A recent decision sheds some light on how long an insurer has to make its decision on whether a policy responds without being liable to pay interest (McConnell Dowell Middle East LLC v Royal & Sun Alliance Insurance plc (No 2)  VSC 49).
If a claim is payable, interest is likewise payable for "the period commencing on the day as from which it was unreasonable for the insurer to have withheld payment of the amount" (section 57 of the Insurance Contracts Act 1984 (Cth)).
Frequently from an insured's perspective there is enough information for the insurer to make a decision. From that of the insurer, however, there are still some areas of uncertainty. The crucial question therefore is how long that insurer can take to make its decision without becoming liable to pay interest.
This ultimately will be a question of fact, but the Victorian Supreme Court has given some guidance in how it will be answered.
In this case, the plaintiff, a mining contractor, formed a joint venture with other companies under which it rented out its equipment. That equipment was insured by the defendant. It disappeared from the mining sites, triggering the claim. Complicating the situation was the location of the joint venture, a complex and volatile country, so further investigation and recovery by the plaintiff was too dangerous. Unfortunately, this also made getting to the bottom of the affair rather difficult for both insured and insurer.
The Court said that:
- the existence of a bona fide dispute as to liability is not relevant to section 57 - so it does not matter that an insurer genuinely thinks the policy doesn't respond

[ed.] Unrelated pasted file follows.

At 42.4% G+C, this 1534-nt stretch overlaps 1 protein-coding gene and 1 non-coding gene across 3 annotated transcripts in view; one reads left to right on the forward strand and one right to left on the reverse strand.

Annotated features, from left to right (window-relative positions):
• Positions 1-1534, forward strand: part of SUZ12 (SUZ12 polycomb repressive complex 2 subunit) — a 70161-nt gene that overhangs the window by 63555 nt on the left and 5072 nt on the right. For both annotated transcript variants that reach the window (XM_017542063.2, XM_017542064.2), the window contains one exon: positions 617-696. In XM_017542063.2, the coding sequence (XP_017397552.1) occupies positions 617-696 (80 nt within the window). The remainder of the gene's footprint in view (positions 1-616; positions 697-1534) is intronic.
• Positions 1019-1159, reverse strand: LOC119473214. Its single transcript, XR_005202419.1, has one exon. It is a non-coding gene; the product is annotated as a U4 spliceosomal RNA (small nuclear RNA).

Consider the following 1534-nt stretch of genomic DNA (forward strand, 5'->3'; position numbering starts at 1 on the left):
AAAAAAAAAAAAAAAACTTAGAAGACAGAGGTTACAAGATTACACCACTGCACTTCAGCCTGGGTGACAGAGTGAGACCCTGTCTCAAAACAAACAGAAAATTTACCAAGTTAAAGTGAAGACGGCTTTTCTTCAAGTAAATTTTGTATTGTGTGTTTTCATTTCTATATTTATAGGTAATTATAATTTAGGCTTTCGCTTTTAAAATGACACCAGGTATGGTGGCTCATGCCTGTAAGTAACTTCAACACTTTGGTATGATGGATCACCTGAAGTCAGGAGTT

- the subsequent course of events in the litigation does not necessarily set the test as to the day upon which it was unreasonable for the insurer to have withheld payment; and
- the fact that the exact circumstances surrounding the loss of the equipment remained unclear, even after the trial, does not mean that an insurer who chooses to request further information and defer a decision on policy liability until such time as the picture is clear (when the practical reality is that the picture may never become as clear as the insurer might wish) can avoid the running of interest on a payment which the Court has ultimately held should have been made by the insurer at an earlier time.
In this case, the reasonable period for inquiry was held to be four months from the time that the plaintiff asked if the policy responded to the loss.
As the Court acknowledged, this is a question of fact to be determined, having regard to all the circumstances of the case, and will be for the Court to determine.